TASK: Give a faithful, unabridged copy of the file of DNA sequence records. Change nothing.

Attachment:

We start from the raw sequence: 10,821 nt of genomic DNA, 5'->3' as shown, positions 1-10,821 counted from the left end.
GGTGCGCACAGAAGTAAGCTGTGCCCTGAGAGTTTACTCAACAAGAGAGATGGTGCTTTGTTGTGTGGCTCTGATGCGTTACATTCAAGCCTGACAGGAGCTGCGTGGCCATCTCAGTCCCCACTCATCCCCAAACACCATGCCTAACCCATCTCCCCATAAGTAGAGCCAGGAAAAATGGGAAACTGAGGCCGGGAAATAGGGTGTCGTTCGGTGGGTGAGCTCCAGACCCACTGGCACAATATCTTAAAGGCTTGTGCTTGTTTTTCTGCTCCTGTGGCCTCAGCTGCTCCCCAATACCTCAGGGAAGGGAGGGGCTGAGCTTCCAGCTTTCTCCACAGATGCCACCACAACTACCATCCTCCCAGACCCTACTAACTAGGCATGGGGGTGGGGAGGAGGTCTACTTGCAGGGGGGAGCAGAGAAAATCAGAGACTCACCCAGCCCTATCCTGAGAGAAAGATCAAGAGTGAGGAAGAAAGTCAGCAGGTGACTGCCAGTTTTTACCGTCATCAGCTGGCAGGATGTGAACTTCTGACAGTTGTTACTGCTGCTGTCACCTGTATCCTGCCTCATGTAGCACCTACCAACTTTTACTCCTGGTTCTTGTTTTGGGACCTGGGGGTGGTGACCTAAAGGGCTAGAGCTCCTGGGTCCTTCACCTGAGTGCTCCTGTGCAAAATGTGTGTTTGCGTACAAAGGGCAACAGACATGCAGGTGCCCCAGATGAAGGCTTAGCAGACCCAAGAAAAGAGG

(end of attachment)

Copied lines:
We start from the raw sequence: 10,821 nt of genomic DNA, 5'->3' as shown, positions 1-10,821 counted from the left end.
GGTGCGCACAGAAGTAAGCTGTGCCCTGAGAGTTTACTCAACAAGAGAGATGGTGCTTTGTTGTGTGGCTCTGATGCGTTACATTCAAGCCTGACAGGAGCTGCGTGGCCATCTCAGTCCCCACTCATCCCCAAACACCATGCCTAACCCATCTCCCCATAAGTAGAGCCAGGAAAAATGGGAAACTGAGGCCGGGAAATAGGGTGTCGTTCGGTGGGTGAGCTCCAGACCCACTGGCACAATATCTTAAAGGCTTGTGCTTGTTTTTCTGCTCCTGTGGCCTCAGCTGCTCCCCAATACCTCAGGGAAGGGAGGGGCTGAGCTTCCAGCTTTCTCCACAGATGCCACCACAACTACCATCCTCCCAGACCCTACTAACTAGGCATGGGGGTGGGGAGGAGGTCTACTTGCAGGGGGGAGCAGAGAAAATCAGAGACTCACCCAGCCCTATCCTGAGAGAAAGATCAAGAGTGAGGAAGAAAGTCAGCAGGTGACTGCCAGTTTTTACCGTCATCAGCTGGCAGGATGTGAACTTCTGACAGTTGTTACTGCTGCTGTCACCTGTATCCTGCCTCATGTAGCACCTACCAACTTTTACTCCTGGTTCTTGTTTTGGGACCTGGGGGTGGTGACCTAAAGGGCTAGAGCTCCTGGGTCCTTCACCTGAGTGCTCCTGTGCAAAATGTGTGTTTGCGTACAAAGGGCAACAGACATGCAGGTGCCCCAGATGAAGGCTTAGCAGACCCAAGAAAAGAGG